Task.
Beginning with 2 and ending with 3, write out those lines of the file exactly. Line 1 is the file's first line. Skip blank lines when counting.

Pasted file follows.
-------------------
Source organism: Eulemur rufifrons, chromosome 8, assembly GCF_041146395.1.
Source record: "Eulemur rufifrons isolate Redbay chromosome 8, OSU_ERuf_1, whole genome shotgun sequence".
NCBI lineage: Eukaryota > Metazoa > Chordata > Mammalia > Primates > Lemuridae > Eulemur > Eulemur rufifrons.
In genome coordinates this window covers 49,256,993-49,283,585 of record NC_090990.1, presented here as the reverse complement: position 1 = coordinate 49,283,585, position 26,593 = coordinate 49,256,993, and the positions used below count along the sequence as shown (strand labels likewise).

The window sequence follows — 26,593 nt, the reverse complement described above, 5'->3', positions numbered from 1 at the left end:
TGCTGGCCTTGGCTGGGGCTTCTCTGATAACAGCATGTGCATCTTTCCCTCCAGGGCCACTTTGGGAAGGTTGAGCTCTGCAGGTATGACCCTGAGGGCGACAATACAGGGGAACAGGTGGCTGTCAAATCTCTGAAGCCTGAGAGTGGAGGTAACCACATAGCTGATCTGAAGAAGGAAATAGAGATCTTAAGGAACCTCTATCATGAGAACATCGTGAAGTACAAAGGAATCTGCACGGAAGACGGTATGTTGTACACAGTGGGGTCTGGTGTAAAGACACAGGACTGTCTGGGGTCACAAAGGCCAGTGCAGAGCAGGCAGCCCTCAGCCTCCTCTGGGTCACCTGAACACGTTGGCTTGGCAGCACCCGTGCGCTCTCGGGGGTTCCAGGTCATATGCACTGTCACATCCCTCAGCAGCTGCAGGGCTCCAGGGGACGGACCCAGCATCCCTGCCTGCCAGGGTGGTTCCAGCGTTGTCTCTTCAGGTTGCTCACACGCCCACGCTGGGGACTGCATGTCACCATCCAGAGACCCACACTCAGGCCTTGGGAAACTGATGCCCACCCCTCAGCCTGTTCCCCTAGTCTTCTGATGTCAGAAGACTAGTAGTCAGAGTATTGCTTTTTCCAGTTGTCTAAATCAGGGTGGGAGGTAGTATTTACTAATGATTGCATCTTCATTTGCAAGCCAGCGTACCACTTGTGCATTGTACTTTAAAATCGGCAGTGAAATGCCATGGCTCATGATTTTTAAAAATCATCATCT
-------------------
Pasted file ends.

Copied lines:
Source record: "Eulemur rufifrons isolate Redbay chromosome 8, OSU_ERuf_1, whole genome shotgun sequence".
NCBI lineage: Eukaryota > Metazoa > Chordata > Mammalia > Primates > Lemuridae > Eulemur > Eulemur rufifrons.